My contention is that we, as I said, have not been able to resolve those issues. There are queries over the important question regarding the needs for acute beds in London which are not clear. We have the conflicting evidence of experts like Professor Brian Jarman and the inner-London chief executives all of whom seem to suggest that there is a need to maintain the level of bed provision in inner London and, indeed, in outer London. Then we have other assertions that those figures are based on different bases and are, therefore, not relevant for comparison. I mention that because it is one of the fundamental questions over which there is a difficulty of analysis and, therefore, a difficulty about taking hard and fast decisions.

My noble friend referred to the role of the PFI and its potential for funding Phase IB of the new provision of healthcare in Barnet. That is something which, in a sense, was not even on the agenda when we began to discuss the substitution of provision in London. The role of the PFI has become of relevance much more recently than that and, as my noble friend very vividly described, could in fact lead to greater complexities and uncertainties about the way in which the needs of that particular population are to be fulfilled.

Then there is the further question about the shift of resources from the acute sector to primary care and the primary sector, something upon which the Government (and, indeed, those of us who hope that there can be some successful change in the provision of services) have based an enormous amount of their confidence in making the changes that they propose. However, we really do not know—and, again, this is something over which queries have arisen very recently—whether any shift of resources to primary care would in fact reduce the demand for acute beds or whether it would, as is sometimes suggested, increase it. That, again, is another major question over which there is still a query and upon which we do not have the kind of hard and fast basis of knowledge that we need in order to take such very swingeing decisions about the transfer of services.

However, what we do know is that during the last period emergency admissions to hospitals have increased; and, again, that was not evident, in the way that it is now, at the beginning of our discussions. But there does not seem to be any general answer as to why that is so. The fact that emergency admissions are increasing is a new factor and a different problem as regards the provision of services. It is something that we should certainly be concerned to try to answer more adequately than we can at present before we make further changes in the reduction of acute sector beds in London.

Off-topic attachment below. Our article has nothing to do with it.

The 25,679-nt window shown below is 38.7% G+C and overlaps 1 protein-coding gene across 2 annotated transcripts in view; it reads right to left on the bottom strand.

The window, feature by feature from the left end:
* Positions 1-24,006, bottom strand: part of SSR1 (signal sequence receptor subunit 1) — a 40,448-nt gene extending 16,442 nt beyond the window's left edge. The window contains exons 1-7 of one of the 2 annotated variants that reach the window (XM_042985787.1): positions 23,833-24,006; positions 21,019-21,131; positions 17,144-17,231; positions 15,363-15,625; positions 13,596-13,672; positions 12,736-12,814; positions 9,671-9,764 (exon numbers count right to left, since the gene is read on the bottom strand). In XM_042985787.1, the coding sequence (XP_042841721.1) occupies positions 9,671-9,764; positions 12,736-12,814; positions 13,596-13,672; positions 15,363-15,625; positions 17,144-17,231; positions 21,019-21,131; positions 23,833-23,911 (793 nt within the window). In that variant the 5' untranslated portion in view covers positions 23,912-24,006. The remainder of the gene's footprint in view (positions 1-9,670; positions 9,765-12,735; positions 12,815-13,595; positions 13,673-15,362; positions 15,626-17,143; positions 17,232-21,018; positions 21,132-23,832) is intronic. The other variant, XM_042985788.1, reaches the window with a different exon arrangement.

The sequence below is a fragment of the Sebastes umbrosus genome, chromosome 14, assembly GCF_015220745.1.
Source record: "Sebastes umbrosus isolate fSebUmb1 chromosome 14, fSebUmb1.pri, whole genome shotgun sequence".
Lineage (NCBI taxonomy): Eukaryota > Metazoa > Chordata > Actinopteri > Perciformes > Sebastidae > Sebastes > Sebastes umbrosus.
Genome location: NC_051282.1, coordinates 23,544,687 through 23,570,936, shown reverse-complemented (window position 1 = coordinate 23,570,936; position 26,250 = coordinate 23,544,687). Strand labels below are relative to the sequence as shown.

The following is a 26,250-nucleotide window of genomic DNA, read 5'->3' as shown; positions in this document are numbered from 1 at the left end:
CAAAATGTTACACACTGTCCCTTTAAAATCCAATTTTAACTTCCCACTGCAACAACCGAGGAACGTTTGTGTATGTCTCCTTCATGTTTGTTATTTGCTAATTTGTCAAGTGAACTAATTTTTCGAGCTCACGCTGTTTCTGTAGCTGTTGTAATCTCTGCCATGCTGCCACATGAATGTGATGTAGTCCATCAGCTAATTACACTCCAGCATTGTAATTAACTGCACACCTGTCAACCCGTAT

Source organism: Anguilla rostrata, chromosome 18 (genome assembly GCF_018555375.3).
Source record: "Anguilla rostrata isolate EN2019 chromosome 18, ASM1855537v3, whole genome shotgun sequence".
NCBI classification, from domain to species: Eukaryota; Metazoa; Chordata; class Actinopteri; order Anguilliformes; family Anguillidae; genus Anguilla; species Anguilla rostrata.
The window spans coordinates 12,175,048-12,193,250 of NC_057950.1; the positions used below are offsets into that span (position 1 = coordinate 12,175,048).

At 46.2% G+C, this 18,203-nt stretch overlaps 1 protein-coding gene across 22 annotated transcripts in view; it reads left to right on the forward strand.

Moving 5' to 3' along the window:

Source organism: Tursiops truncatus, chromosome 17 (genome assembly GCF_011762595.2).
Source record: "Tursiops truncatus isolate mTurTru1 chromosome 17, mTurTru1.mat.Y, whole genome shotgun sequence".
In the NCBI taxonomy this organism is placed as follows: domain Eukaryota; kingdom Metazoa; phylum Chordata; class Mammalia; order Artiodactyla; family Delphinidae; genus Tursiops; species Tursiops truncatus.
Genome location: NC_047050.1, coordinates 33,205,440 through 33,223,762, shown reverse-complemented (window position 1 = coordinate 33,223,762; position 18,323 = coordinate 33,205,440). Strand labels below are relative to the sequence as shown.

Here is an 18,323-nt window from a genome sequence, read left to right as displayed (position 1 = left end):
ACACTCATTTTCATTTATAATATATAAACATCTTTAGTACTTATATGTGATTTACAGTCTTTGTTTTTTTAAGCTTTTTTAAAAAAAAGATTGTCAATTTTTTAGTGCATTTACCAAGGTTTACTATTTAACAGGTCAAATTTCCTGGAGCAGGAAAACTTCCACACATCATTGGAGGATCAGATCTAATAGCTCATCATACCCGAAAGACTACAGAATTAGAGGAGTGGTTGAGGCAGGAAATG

The nature of the primary care with which we seek to replace acute care is another area which is still rather grey. We know that in some areas replacing A&E provision, as is suggested at Edgware General, with small injuries units can be successful. I know my part

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of London, West London, better than this part, and that has been done rather successfully in West London by the transfer of an A&E department to a small injuries unit at St. Charles Hospital in North Kensington. However, at the St. Charles Hospital the transport links are good, St. Mary's Hospital major accident and emergency department is close and the back-up is extremely successful and has worked well in the past 18 months since the transfer was made. There seems, on the local evidence, not to be a basis for being so confident about the same thing happening in Barnet. As I understand it, Barnet was shown in the report published in the summer to have the worst ambulance service in London. That is not something which leads one to have great confidence in any decision to move A&E—in the "blue light" sense; that is, the old-fashioned sense of a major accident and emergency department—to a small injuries unit while there are still such major queries over the provision of back-up services.

All of these matters are reflected in the intensity of local feeling against these changes which my noble friend Lord Rea has described so vividly. When she introduced these changes, the Secretary of State at that time, the right honourable Mrs. Bottomley, said that the changes would not be made, particularly on the accident and emergency front, until she or her successor could guarantee that the ambulance services and other back-up arrangements were in place and that there was some visible provision of replacement beds in Phase (IB) of the Barnet Hospital. However, I fear that I join those members of the local pressure groups who are so concerned about this matter in having a lack of confidence in the reality of that coming about near enough in the future to make it possible to take these basic decisions at this time. I have begun to think that much of this planning for the future of the service in London is what I would call the "virtual reality" of health service strategy.